In 1998, Banfield started to franchise hospitals in PETsMART stores to individual veterinarians; these practices, which bore the Banfield name and branding were referred to as "Charter Practices." Then, in the summer of 2000, Banfield bought all of PETsMART's 118 clinics. At the time, fewer than 5 percent of the 18,000 pet hospitals nationwide were owned by large corporations. Banfield upgraded the PETsMART Veterinary Services clinics to full-service hospitals and changed the name of all of its hospitals to Banfield, The Pet Hospital. The reason for the name change was that a study that Banfield had conducted showed that people associated Vetsmart with PETsMART and assumed that the veterinary hospitals were a part of the pet supply chain. The name Banfield, on the other hand, connoted high-quality independent veterinary care and allowed the practice to capitalize on its long history.

But many independent vets were critical of the services provided by Banfield and objected to the image the franchiser wanted to create for its practices. According to one veterinarian quoted in a 1996 issue of the Chicago Tribune, the veterinarians at Banfield were "on limited salaries, often inexperienced, and commonly transient." Another offered that "[t]he strongest lure of the corporate organizations is convenience for the pet owner. He buys dog and cat food and inoculates his pet at the same location. ... Corporate apparently doesn't solicit the long-term veterinary patient or the long-term veterinarian." The implication here and elsewhere was that the quality of care Banfield vets provided was questionable.

However, at least some customers felt otherwise. Pet owners' pocketbooks were not keeping up with the advances in veterinary care and the cost of this care. At the same time, a shift was occurring in the way in which many Americans were treating their pets, with more and more willing to regard companion animals as members of the family. According to a survey of small animal veterinarians published in the July issue of DVM Newsmagazine, the average amount pet owners spent before deciding to end a pet's treatment or choose euthanasia was $576 in 1997. Veterinarians also were changing. In 1980, more than 90 percent of graduating veterinarians were male and most owned their own practice. By 1985, the number of female and male veterinarians was roughly equal, with female veterinarians much less likely to own their own practice.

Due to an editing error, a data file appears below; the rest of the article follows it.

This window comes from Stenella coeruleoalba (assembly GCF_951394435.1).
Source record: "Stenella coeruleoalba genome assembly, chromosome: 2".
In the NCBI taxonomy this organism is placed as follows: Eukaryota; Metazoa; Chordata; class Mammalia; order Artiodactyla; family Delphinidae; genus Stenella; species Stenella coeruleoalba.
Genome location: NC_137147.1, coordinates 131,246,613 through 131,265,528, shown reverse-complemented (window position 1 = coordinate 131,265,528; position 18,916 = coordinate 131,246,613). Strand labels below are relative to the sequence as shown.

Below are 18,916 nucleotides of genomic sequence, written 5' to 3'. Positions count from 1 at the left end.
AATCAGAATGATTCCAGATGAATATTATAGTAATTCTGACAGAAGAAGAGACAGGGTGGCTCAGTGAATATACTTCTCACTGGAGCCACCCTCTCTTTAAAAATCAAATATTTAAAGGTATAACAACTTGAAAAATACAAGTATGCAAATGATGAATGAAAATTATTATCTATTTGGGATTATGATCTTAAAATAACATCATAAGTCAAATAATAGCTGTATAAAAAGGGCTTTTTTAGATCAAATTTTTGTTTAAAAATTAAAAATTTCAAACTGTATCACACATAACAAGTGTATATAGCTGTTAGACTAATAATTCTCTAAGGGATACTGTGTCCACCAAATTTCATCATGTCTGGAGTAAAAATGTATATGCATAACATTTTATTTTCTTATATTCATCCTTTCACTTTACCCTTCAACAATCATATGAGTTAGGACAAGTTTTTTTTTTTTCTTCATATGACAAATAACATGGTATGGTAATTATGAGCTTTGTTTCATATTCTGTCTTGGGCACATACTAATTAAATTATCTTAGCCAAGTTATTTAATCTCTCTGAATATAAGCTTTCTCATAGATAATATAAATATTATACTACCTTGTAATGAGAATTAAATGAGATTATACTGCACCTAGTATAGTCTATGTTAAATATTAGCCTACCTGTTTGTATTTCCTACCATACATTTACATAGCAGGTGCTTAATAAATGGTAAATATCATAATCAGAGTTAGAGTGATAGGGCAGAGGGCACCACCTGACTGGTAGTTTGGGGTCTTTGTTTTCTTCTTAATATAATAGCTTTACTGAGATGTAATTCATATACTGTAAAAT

By 2000, there were more than 200 full-service Banfield hospitals in 27 states throughout the nation, and Banfield had partnered with PETsMART to increase the number of its franchises. By 2001, Banfield's 260 hospitals were caring for 60,000 pets each week. Banfield took action to dispel the image attributed to it of the corporate, impersonal vet. In the fall of 2000, it began national promotions to introduce itself to pet owners by offering free weight evaluations for pets along with food measuring cups and nutrition guides. By early 2002, its hospitals and Wellness Clinics had increased to number more than 300 in 38 states, making it the largest veterinary practice in the world. It cared for an estimated 50,000 pets per week, or a total of almost two million per year.

By 2000, although fewer than 1 percent of the nation's estimated 120 million pets were insured, more than 260,000 pet owners had purchased Banfield's Optimum Wellness Plan. Campbell took his company's involvement in preventive pet care one step further and founded BluePaws Pet Health Insurance. BluePaws, with access to two million pet health records from Banfield, created the only actuarial tables ever created for pets and offered a more sophisticated rate schedule than other pet insurances. It also created a streamlined online claims system that greatly reduced claims processing costs. Veterinarians went online to determine their client's share of the bill and to submit claims.